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© Ugur Akinci
WordPress Twenty Eleven blog theme looks pretty good with its rotating header images:
But the template comes with eight default images which may not be appropriate for your blog. Or you may want to add new images to keep your blog lively.
So, how do you add new images and/or change the default ones? Easy.
(1) Create new header images in the following two sizes: 1000 pixels x 288 pixels, and, 230 pixels x 66 pixels. The first one for your header image and the second for its thumbnail sketch that PW displays in the Header administrative panel. Sizes are very important. Make sure your images exactly measure as above or this method will not work.
Name your new image file as “[IMAGE-NAME].jpg” and the related thumbnail file as “[IMAGE-NAME]-thumbnail.jpg” since that’s how they are typed in the “functions.php” code file (see below).
(2) Upload (FTP) your images to the following folder on your WP site:
If your blog host is using CP panel for site administration, select Files > File Manager.
Select Go To Web Root (public_html/www).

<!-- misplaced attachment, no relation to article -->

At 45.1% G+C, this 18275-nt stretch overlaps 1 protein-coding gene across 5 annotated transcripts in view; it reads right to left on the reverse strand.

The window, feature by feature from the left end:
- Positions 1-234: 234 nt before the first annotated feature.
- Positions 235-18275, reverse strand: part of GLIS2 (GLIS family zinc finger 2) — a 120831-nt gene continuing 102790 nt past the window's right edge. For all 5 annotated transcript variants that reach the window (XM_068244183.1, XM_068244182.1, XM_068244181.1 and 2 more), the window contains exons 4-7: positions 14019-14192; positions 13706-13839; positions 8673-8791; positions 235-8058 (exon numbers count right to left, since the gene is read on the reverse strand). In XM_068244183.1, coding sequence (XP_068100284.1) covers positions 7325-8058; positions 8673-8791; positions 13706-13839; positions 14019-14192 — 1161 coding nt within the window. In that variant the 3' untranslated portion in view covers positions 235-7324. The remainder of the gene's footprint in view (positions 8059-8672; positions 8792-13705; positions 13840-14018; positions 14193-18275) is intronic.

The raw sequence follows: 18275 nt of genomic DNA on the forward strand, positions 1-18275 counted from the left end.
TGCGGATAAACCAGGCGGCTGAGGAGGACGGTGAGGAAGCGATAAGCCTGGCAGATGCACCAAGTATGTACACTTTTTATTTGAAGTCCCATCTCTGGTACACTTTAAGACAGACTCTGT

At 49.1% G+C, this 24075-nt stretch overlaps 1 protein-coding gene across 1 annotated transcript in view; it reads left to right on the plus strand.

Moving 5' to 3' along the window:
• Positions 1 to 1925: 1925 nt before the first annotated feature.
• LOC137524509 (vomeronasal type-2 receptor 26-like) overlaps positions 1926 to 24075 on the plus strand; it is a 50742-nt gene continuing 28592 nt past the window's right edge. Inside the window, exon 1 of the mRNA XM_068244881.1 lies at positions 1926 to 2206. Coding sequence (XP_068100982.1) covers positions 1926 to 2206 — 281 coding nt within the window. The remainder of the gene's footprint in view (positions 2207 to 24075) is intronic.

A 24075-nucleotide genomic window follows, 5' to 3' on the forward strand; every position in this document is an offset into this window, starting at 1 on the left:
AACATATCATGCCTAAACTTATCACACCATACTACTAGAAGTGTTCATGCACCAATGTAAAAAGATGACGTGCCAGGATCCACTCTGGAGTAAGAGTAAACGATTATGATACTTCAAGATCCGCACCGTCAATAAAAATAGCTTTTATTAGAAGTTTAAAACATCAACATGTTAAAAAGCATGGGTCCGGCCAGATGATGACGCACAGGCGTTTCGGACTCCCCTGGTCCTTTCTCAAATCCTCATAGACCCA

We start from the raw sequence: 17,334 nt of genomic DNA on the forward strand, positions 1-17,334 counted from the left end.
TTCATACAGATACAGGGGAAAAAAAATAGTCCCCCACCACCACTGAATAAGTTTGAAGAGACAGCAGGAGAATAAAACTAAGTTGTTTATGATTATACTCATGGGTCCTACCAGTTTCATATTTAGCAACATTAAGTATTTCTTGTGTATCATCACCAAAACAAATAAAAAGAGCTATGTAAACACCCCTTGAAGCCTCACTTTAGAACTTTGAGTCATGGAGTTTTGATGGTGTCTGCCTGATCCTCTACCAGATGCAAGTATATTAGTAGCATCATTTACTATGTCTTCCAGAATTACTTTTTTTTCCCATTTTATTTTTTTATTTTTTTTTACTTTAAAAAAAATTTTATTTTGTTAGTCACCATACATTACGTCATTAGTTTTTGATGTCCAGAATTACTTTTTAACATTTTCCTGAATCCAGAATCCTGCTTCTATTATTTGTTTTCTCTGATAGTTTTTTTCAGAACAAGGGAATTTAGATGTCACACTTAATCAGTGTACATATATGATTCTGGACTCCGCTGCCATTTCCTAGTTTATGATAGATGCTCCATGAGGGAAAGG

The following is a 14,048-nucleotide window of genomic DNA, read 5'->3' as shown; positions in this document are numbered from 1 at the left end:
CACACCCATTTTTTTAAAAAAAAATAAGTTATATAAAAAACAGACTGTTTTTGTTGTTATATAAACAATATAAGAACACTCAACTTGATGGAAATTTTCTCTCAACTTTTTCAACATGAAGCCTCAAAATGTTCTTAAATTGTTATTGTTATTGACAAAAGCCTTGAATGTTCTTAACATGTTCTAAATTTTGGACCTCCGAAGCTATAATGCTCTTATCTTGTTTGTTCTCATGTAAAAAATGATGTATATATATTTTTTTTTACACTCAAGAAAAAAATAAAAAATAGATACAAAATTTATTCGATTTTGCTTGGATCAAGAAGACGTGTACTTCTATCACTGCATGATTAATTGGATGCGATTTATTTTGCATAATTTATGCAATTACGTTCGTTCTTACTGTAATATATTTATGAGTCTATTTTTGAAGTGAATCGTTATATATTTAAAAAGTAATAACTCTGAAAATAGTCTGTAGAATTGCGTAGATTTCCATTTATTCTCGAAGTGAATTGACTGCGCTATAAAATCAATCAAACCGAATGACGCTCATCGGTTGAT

Select wp_content folder.
Select Themes folder.
Select twentyeleven folder.
Select Images folder.
Select headers folder. This is where WP saves all your rotating header images. Upload all your header images and thumbnails into this folder.
After you’re done, log out of your FTP application (or CP panel).
Log into the Admin module of your WP site.
Select Appearance > Editor on the left navigation bar.
Select Theme Functions (functions.php) code screen:
NOTE: It’s a good idea to create a .txt backup of this file before you edit it. If anything goes wrong, you can reload the php code from your backup file.
Inside the functions.php file, find the comment line:
“// Default custom headers packaged with the theme. %s is a placeholder for the theme template directory URI.”
Underneath that line, you’ll see that each header image has its own code block:
Copy one such block, including the closing right-parenthesis and comma at the end.
Then edit the both the name of the image (by typing the name you gave to the new image) and also inserting it in THREE other places in the code, as shown below (for a new image named AIRPORT):
Repeat this procedure for every new image you have added via FTP (as described in an earlier step) to your header images file.
When done, click Update File to save the changes.
View your blog.
Now you should have new header images rotating randomly in your header.